I have never wanted a baseball game to go faster. Or a wait at an airport Departure Lounge to go slower.
That second one doesn’t make sense; who wants a wait at an airport Departure Lounge to go slower? It’s just that recently, I experienced those contrasting examples of sitting, and although time objectively proceeded at the same speed on both occasions, there was a recognizable difference in my reaction to them.
I started wondering, “Why do I hate the wait at the airport Departure Lounge so much?”
I actually figured it out. It helped that I had a couple of hours to think about it. Though I would have preferred tremendously not to have needed to.
It is not the egregious wasting of my time. It is difficult complaining about the egregious wasting of your time knowing you squandered hundreds of hours wallowing in wall-to-wall coverage of the O.J. Simpson trial.
Nor was it the unswerving totalitarianism:
“You will sit in the molded plastic chair until we tell you get up!”
They are actually lightening up in that regard. If you’re ticket’s stamped “Pre-check” – as older passengers’ tickets now regularly are – you no longer have to remove your shoes and your belt. (Which will last only until terrorists recruit “Senior Citizen Suicide Bombers.” (“Come on. How long have you got anyway?”)
The real source of my fulminating irritation (sometimes I actually froth at the mouth) is the following:
The waste of time is externally imposed.
It’s different if I voluntarily waste my time. But how dare anyone waste my time for me!
Enter, by contrast, the exquisite rendition of sitting:
Watching a ballgame.
(Note: These issues are connected. We were confined to the torturous airport Departure Lounge awaiting a flight to Phoenix, to visit longtime friends and take in some Spring Training baseball.)
I realize that not everyone likes baseball. Some people may actually prefer sitting at the airport Departure Lounge. (“Can you recharge your iPad at a ballgame?”) For me, watching a ballgame is a relaxing meditation. Which, unlike actual meditation, offers the added advantage of peanuts, cold beer, and in this case, as we attended a Cubs game, authentic Chicago Italian beef sandwiches.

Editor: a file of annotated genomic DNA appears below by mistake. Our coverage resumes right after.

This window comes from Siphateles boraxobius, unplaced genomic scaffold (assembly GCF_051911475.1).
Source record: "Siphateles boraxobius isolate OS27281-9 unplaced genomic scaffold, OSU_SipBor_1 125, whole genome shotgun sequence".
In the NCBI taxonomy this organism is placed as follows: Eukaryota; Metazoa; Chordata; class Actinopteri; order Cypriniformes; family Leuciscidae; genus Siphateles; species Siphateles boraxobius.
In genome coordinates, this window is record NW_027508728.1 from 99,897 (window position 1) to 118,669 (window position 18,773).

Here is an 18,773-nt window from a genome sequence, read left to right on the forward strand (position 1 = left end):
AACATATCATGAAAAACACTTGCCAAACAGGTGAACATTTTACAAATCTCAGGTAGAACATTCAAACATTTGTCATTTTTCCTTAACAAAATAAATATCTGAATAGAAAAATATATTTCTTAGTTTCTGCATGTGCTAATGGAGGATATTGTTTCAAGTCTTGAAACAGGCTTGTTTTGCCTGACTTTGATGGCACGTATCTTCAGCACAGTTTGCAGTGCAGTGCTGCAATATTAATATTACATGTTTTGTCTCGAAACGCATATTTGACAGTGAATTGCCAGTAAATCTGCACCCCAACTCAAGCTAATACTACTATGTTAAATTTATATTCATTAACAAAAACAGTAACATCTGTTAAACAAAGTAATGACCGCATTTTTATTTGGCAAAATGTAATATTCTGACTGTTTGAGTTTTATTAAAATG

Plus, sometimes, something happens down on the field.
That’s an cheap shot. To those understanding its intricacies, baseball involves simultaneous chess games. Between the pitcher are the batter. Between the fielders and the base runners. Between the opposing managers, who may appear to be sitting in the dugout mainlining sunflower seeds, but are, in fact, calculating numerous moves ahead. (When they are not hocking prodigious “loogies” and scratching themselves in inappropriate places.)
Plus, during Spring Training games, there is the additional personal drama.
I watched two “at-bats” in a row featuring aging ballplayers struggling desperately to extend their careers, followed immediately by a rookie whose name was not sewn on the back of his uniform, a telltale indicator that, barring a monumental Spring Training performance, he is designated – maybe permanently – to the “minors”.
A disappointing performance meant the unalterable end of a dream.
And I was watching it play out in front of me.
Added to these enlivening elements – proximate strangers engaging in interesting conversations, comfortable bathrooms (no more peeing in a trough) and, of course, the hint of spring in the air, which hits Arizona first before making its way to Los Angeles, a welcoming preview of Vernal attractions.
It was a wonderful weekend, catching up with good friends, frequenting a hotel on an Indian reservation.
Though I admit to one disappointment.
On my previous Spring Training excursions, my enjoyment was greatly enhanced by the company of my friend’s grandson, whose thorough understanding of baseball made me substantially savvier concerning the inner workings of the game.
This year, however, I was deprived of his companionship because while Dr M and I were watching the Cubs, my encyclopedic baseball guru, now twelve, was participating in an age-appropriate ballgame himself.
I hate it when other people’s lives interfere with my personal wishes. Butt there you have it. I had to watch the game without him, asking myself the questions I would normally have asked him, and discovering, not surprisingly, that I was ignorant of the answers.
The next day, however, I enjoyed the rewarding satisfaction of watching him play. His team was soundly defeated, but as I told him after the game – and I meant it…
“When I looked at you out there, I could not tell whether you were winning or losing – you played exactly the same way. It was a pleasure you watch you perform.” (Also, his rocketing single between shortstop and third base shot past the infielders so quickly, they remained frozen statue-like in position, his execution so efficiently professional I thought I was back at the Cubs game.)
It’s interesting. “Poisoning” is never good. But “sitting” – sometimes it’s excruciating, and sometimes it’s sublime. It’s like there should be two different words for it.
Maybe I should work on that.
“Sitting” and… “scruciacating.”